Richard Loyd Stevens (90) passed away at the VA Hospital on December 15, 2013. A graduate of East High School, who immediately enlisted in the Navy after Pearl Harbor, and eventually made his way to serve aboard the USS ONSLOW (AVP-48) as a Torpedomans Mate during WWII
After returning from service he went to watchmaking school in Kansas City and repaired watches and learned how to do jewelry repair. He worked for Daniels, Younkers and Ardans before starting his own business, Stevens Mfg. Jewelers, where for a time he had both his sons working with him at the height of his business, and did repairs for many of the jewelry stores in the Des Moines area.
He had many hobbies throughout the years, from photography to wood carving. Married in 1948, he and his wife Billie had recently celebrated their 65th wedding anniversary on November 18th. At the age of 70 he started carving carousel horses, from 12" tall to 6' tall. He submitted photos of his horses to the Carousel Trader and News Magazine where they published a small article in the March 1997 issue, and from that he was contacted by the Merry-go-Round Museum in Sandusky, OH, and they displayed his horse Excalibur in a featured display for an entire year. And at the age of 89 he received a patent on a lift chair designed to help those that cannot get up from a fall, and displayed it at the inventors' convention INPEX in 2012 with his friend Vincent Basille, who constructed the prototypes.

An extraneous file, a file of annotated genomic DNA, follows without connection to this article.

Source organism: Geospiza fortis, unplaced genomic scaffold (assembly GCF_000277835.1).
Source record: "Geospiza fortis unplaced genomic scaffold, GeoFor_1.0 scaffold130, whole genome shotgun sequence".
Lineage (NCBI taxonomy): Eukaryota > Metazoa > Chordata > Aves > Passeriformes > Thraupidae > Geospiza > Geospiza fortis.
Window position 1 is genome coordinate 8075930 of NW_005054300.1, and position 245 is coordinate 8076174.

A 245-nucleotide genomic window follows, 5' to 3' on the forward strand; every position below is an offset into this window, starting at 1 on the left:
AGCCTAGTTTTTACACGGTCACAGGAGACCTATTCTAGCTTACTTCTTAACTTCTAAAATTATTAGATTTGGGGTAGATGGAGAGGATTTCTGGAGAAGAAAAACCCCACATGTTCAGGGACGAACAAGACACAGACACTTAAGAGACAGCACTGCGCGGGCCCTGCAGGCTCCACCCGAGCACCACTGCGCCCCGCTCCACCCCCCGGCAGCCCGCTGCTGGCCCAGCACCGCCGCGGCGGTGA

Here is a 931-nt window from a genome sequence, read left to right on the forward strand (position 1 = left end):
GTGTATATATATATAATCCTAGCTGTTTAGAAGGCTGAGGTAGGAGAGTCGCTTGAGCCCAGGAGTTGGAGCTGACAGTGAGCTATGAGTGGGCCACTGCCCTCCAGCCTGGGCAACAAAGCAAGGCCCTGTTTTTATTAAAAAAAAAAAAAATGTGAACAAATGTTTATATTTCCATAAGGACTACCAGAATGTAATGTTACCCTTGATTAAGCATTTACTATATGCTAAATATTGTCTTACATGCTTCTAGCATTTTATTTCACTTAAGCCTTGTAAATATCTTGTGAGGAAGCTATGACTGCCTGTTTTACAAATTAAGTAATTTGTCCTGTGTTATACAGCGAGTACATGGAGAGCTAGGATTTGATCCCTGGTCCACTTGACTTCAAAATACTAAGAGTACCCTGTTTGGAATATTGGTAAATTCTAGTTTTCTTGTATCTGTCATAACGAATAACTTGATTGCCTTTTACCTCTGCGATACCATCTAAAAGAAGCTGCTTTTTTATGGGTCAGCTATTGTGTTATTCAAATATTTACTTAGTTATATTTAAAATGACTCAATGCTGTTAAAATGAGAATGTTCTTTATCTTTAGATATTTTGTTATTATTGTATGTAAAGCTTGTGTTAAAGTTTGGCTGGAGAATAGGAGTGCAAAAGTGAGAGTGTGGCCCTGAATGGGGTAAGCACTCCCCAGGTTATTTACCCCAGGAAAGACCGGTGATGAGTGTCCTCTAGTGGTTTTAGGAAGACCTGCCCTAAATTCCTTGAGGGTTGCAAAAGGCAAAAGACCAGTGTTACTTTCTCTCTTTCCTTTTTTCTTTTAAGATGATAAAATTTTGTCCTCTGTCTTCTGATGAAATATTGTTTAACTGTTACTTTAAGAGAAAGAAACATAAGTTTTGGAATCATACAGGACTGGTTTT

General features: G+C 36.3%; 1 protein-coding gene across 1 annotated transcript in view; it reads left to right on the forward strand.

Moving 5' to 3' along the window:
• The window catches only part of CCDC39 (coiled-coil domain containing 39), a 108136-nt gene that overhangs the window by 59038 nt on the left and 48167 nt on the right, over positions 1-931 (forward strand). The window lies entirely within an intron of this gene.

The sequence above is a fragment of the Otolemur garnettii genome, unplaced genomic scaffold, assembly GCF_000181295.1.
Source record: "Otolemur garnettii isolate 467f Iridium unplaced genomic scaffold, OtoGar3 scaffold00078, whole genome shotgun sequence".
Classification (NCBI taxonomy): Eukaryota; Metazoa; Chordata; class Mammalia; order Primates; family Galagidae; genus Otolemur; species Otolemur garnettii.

He was preceded in death by his father Arthur Stevens, his mother Hattie (Ponte) Stevens, his sisters Viola Paulous and Elsie Courrier and his brothers Ernest, George, Clarence, and Arthur who passed away just 2 weeks prior.
He is survived by his wife Billie (Norman) Stevens, sons Norman and Larry, their spouses Melinda (Butler) Stevens and Michelle (LaPole) Bales, grandchildren Melissa Stevens-Guthrie, Marcus Stevens and his spouse Sarah (McCulley) Stevens, and Aleisha Stevens and great-grandchildren Lance and Anna, as well as his sister Norma Wilson of Summerfield, FL.
No services will be held. The family is asking that no flowers be sent, but if you wish, a contribution to the Native American Heritage Association would be encouraged.